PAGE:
Former postgraduate students, Andrios de Souza and Mauro Nardelli entered a project on epoxy- and carbon-based composite inserts for automotive applications.
Former postgraduate students, Andrios de Souza and Mauro Nardelli entered a project on epoxy- and carbon-based composite inserts for automotive applications.

Three Brazilian projects have been approved to participate in the Startup Booster, a competition created by JEC Group for academic spin-offs and startups involved in composites. The reported aim of the initiative is to promote the development of innovative solutions using composite materials.

Almaco, a partner of JEC Group in Brazil, chose the projects entered in the competition. ‘Two of the three ideas came up during the postgraduate courses in composite materials that we have been promoting since 2011,’ said Erika Bernardino, manager of Almaco.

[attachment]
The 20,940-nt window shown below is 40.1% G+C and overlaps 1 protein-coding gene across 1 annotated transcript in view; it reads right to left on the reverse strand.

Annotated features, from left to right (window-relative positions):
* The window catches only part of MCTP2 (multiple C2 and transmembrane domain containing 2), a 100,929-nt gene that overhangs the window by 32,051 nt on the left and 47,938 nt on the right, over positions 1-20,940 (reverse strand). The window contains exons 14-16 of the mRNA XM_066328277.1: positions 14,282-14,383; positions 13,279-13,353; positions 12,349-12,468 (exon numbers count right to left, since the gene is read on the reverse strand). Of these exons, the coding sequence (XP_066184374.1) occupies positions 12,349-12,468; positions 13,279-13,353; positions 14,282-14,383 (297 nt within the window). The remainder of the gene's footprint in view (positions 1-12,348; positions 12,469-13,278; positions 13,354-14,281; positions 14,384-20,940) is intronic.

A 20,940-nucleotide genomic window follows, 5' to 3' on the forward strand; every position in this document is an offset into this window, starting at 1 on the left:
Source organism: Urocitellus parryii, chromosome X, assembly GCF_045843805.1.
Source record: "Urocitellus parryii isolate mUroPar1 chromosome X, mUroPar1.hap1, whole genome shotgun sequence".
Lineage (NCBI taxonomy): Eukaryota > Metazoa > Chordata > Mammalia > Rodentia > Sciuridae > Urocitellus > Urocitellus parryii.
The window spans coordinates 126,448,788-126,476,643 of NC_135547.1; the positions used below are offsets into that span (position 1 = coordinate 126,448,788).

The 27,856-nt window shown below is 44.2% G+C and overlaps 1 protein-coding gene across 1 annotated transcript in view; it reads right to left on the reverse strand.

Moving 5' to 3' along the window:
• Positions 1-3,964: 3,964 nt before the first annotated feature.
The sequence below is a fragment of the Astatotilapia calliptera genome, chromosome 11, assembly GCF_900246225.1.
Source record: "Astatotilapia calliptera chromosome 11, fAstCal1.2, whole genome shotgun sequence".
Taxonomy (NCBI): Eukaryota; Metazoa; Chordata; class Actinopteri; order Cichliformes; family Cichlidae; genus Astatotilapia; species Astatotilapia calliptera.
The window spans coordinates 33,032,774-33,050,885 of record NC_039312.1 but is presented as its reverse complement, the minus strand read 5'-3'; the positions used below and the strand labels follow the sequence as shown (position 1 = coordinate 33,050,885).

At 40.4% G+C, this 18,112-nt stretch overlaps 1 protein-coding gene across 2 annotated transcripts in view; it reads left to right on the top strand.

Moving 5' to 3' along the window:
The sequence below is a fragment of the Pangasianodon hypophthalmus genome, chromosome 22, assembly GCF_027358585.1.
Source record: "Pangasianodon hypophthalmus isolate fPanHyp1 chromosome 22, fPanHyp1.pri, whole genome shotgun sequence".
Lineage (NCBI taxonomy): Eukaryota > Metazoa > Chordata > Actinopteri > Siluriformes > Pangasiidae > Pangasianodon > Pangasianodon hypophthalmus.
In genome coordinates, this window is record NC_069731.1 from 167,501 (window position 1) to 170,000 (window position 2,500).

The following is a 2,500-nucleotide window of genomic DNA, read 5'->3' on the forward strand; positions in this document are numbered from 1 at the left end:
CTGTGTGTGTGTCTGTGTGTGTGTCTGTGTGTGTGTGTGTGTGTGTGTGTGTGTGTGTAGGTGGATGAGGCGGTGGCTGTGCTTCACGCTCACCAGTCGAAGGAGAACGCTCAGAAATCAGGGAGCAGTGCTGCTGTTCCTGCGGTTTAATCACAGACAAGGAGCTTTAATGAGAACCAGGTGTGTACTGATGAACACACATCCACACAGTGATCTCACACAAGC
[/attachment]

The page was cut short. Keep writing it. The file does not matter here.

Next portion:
Former postgraduate students, Andrios de Souza and Mauro Nardelli entered a project on epoxy- and carbon-based composite inserts for automotive applications, while Augusto Biscaia, Fernando Melo, Gil Tamalu and Wellington Nogueira submitted to the JEC committee a new process for molding parts with removable cores. Guilherme Siebel, a mechanical engineering student, entered the competition proposing the production of carbon-fiber bike wheels, frames and saddles.

Potential investors

Open to applicants worldwide, the Startup Booster is divided in two categories: ‘Processes,’ which judges design and manufacturing technology solutions, and ‘Materials & Products,’ geared towards the development of new materials and applications.

The ten companies chosen by the JEC Group jury will pitch their projects to potential investors at the JEC World 2018 fair, in Paris. The three winning companies will receive a €10,000€ prize.

‘This is a unique opportunity that Brazilian companies have to pitch their projects on a global platform that is renowned for its excellence in innovation,’ said Bernardino.

This story is reprinted from material from Almacowith editorial changes made by Materials Today. The views expressed in this article do not necessarily represent those of Elsevier.